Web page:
"Windows was a joke and has evolved into something acceptable secure. The whole internet was a joke security-wise and is still being patched with TLS, DNS-sec and the like. Give them a little time to get there. We would all like secure design from the start, but the IT-Industry at large is not on our side (yet)."

Windows isn't a web application, so it's apples to oranges. OS's have real information flow control capabilities & can do many things web apps can't. The Internet is a bit more appropriate. The Internet's security is still a joke, after all this time. Neither of these two were initially designed with a security focus, though. All I'm saying is that a project starting with a security focus & without all the market pressure, etc. should at least be applying known security engineering principles. Ideally, they would be doing high assurance design & then an implementation with good tradeoffs.

Instead, they are using Ruby on Rails, throwing things together AFAIK & not even following basic Rails security advice that's literally all over the Internet. That's disheartening for a guy who was looking forward to something better.

\*October 22, 2011 8:27 PM

Facebook Ireland is under fire for allegedly creating "shadow profiles" on both users and nonusers alike.

The startling charges against the social-networking giant come from the Irish Data Protection Commissioner (IDC), which, Fox News reports today, is launching a "comprehensive" investigation against Facebook Ireland for extracting data from current users--without their consent or knowledge--and building "extensive profiles" on people who haven't even signed on for the service.

Names, phone numbers, e-mail addresses, work information, and perhaps even more sensitive information such as sexual orientation, political affiliations, and religious beliefs are being collected and could possibly be misused, Irish authorities claim.

Interestingly, Facebook users living outside of the United States or Canada are contracted with Facebook Ireland. Facebook users living inside the United States and Canada are contracted with Facebook Inc., headquartered in California. Running afoul of privacy laws is much more likely for companies operating outside of the United States, especially in Europe, where privacy laws are much more stringent.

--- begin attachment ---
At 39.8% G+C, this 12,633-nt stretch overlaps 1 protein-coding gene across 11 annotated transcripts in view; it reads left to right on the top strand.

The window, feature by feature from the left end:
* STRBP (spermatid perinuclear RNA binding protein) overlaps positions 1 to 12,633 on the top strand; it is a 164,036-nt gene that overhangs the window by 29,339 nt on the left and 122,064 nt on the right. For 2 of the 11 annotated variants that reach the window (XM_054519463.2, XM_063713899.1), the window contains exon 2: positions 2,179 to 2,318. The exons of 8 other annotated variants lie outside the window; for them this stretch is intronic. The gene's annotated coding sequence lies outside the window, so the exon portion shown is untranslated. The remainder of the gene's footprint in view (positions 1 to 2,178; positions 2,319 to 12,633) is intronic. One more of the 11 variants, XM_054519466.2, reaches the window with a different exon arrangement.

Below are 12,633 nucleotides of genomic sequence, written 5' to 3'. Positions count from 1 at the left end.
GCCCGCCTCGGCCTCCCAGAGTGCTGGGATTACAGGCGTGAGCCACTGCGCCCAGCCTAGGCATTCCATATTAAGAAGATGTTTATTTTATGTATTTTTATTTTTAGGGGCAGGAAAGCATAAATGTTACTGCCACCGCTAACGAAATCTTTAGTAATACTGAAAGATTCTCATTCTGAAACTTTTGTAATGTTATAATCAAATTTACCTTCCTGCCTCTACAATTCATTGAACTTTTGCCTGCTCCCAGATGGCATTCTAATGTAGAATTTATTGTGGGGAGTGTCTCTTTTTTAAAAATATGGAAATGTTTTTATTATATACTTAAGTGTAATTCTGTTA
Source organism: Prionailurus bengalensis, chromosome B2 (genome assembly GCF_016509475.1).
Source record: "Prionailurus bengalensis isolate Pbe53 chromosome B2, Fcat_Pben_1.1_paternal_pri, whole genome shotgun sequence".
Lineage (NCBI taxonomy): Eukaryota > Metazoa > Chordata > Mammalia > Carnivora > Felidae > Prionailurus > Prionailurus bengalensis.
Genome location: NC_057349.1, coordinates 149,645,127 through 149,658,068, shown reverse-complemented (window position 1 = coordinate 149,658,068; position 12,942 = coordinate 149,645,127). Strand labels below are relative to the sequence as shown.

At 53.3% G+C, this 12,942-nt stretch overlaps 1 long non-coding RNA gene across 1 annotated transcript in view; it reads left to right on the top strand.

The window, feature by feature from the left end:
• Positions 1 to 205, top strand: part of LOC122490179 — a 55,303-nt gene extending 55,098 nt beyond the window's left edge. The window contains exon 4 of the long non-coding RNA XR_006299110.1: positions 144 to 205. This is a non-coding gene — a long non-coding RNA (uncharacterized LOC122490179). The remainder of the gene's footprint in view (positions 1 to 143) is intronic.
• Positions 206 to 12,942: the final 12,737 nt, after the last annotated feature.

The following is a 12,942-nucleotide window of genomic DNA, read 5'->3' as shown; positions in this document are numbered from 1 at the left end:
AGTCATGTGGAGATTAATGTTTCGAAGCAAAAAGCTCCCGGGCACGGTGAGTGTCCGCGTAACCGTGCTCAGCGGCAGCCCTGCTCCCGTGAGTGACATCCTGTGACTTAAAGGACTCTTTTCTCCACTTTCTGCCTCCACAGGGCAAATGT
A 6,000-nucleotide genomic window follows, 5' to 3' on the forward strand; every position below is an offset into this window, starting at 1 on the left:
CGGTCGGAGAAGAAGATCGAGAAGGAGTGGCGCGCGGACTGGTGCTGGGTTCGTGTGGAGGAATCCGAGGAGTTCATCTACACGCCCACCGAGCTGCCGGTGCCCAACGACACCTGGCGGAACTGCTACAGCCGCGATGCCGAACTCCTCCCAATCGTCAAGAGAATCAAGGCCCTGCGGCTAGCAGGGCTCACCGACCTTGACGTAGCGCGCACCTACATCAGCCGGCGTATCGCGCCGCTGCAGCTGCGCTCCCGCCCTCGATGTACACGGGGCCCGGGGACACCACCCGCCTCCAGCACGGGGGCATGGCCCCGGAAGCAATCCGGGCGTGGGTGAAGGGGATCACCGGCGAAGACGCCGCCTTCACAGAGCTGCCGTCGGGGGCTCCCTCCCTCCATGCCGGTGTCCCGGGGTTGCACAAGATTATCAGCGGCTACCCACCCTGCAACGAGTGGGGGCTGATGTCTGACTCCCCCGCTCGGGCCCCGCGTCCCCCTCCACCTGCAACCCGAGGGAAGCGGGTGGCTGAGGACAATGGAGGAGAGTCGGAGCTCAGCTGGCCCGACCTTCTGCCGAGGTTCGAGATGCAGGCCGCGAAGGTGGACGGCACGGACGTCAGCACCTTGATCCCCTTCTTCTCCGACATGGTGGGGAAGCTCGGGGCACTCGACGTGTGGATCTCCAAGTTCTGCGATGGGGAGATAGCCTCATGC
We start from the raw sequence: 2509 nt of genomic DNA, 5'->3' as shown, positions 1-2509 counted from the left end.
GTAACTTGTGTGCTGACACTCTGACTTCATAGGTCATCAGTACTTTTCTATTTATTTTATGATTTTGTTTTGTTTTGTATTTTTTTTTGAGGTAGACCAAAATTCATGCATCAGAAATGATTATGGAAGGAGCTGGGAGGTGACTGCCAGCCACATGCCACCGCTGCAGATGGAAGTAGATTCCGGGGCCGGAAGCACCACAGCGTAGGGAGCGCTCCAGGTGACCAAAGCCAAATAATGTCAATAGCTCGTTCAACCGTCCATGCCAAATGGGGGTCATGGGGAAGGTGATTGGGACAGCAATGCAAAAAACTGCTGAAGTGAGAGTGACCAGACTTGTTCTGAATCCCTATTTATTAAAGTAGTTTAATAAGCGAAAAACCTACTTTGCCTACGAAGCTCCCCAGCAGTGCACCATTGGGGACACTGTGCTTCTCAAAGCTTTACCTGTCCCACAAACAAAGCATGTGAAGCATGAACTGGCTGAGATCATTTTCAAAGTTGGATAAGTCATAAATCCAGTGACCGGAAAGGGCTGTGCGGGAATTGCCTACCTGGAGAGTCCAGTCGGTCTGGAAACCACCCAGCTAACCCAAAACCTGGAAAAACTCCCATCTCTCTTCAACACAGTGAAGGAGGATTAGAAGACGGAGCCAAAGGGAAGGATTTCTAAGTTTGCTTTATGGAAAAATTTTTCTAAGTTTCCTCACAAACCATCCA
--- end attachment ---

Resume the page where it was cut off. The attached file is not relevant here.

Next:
Story at:
http://news.cnet.com/8301-1023_3-20123919-93/...

Chris DrostOctober 23, 2011 12:38 PM

Bruce,

We often see discussion on this blog about the false choice of security vs. privacy. I think this video highlights a case where there is a legitimate security-privacy tradeoff.

Max feels astonished at a perceived privacy violation intrinsic in setting a flag "deleted: true", rather than deleting his data. This was a security choice by Facebook and it's generally-accepted common wisdom in web development: never create a service which you cannot in principle undo. The "create" service is okay, but the "alter" or "delete" services are potentially insecure in a way that the "new version" and "hide" services are not.

It's a measure of empowering audit-based security, if you like. Indeed, many flagrant security violations in real applications occur in audit logs. So I think it might be interesting if some day you could provide us with an essay analyzing the security-privacy tradeoff inherent to audit trails. :D